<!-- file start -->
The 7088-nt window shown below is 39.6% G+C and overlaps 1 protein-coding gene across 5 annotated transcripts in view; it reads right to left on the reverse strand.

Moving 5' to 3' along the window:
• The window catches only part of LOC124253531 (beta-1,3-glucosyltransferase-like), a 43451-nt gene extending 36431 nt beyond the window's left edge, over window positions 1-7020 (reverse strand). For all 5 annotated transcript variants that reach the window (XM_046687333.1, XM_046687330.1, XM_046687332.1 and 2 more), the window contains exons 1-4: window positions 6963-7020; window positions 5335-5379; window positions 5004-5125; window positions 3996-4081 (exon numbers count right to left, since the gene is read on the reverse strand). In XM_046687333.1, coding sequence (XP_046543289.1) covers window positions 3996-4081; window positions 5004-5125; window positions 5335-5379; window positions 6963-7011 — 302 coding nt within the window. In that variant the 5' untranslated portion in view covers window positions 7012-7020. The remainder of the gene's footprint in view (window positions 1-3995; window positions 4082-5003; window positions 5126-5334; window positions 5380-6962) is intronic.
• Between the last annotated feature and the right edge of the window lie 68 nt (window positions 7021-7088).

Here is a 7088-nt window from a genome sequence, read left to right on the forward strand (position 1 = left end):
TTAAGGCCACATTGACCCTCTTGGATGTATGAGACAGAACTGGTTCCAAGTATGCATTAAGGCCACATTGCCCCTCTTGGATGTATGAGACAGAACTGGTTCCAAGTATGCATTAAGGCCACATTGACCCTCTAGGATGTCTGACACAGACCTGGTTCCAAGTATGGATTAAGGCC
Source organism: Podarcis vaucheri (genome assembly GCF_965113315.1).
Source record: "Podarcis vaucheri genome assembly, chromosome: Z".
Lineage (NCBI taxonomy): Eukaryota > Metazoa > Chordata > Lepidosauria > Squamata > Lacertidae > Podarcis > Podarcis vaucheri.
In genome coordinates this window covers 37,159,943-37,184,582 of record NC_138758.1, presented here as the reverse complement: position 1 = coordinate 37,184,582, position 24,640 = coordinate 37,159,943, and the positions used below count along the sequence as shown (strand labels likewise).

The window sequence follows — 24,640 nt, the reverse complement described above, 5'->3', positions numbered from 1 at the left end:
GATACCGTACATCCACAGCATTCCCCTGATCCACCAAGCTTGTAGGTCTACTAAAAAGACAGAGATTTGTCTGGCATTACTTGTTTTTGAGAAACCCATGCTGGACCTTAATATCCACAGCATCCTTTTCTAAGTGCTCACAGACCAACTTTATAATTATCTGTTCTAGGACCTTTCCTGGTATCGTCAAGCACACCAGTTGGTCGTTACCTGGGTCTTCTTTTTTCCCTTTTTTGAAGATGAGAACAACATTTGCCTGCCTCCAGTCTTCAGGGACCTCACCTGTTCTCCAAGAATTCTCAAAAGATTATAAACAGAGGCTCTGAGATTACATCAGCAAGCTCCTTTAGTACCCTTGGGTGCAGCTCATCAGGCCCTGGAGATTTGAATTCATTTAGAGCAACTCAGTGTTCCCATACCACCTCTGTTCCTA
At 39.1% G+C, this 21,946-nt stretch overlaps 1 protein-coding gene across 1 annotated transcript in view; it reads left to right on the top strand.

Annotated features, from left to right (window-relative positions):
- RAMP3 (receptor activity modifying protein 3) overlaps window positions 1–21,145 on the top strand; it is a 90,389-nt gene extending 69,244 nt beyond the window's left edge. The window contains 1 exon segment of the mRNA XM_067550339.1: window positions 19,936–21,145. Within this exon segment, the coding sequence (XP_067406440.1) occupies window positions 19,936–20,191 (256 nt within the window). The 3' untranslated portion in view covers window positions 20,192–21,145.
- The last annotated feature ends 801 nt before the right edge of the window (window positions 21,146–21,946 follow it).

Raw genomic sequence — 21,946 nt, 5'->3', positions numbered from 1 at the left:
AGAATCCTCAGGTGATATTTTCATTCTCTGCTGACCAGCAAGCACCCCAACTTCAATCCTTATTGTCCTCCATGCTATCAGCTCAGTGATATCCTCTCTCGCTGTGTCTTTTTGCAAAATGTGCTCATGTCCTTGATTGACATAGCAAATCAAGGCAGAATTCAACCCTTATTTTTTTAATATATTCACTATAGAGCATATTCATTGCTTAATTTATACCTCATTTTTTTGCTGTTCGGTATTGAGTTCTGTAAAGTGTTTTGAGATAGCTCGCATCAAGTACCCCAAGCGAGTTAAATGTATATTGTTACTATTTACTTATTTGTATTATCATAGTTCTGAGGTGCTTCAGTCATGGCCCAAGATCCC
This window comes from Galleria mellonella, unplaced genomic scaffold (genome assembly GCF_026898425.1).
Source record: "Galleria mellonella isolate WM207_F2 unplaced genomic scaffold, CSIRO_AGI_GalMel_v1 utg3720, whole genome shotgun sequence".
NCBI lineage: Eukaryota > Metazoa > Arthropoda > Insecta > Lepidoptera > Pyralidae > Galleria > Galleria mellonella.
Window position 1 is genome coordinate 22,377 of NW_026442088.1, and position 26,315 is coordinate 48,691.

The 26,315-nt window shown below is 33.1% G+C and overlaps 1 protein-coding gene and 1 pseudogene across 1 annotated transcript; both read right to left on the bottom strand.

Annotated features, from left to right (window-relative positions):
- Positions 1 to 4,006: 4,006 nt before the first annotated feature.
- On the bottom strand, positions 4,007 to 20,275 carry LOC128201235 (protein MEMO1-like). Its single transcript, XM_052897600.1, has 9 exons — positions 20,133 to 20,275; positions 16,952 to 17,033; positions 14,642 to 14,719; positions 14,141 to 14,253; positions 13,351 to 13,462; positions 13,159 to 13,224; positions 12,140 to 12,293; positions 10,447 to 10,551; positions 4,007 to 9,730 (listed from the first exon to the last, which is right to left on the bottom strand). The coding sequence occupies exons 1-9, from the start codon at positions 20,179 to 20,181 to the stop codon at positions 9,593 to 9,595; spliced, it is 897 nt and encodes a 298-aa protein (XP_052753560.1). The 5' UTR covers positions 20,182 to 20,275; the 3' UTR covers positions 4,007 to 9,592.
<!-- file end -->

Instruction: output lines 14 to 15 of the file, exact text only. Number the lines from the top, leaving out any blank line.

Annotated features, from left to right (window-relative positions):
- RAMP3 (receptor activity modifying protein 3) overlaps window positions 1–21,145 on the top strand; it is a 90,389-nt gene extending 69,244 nt beyond the window's left edge. The window contains 1 exon segment of the mRNA XM_067550339.1: window positions 19,936–21,145. Within this exon segment, the coding sequence (XP_067406440.1) occupies window positions 19,936–20,191 (256 nt within the window). The 3' untranslated portion in view covers window positions 20,192–21,145.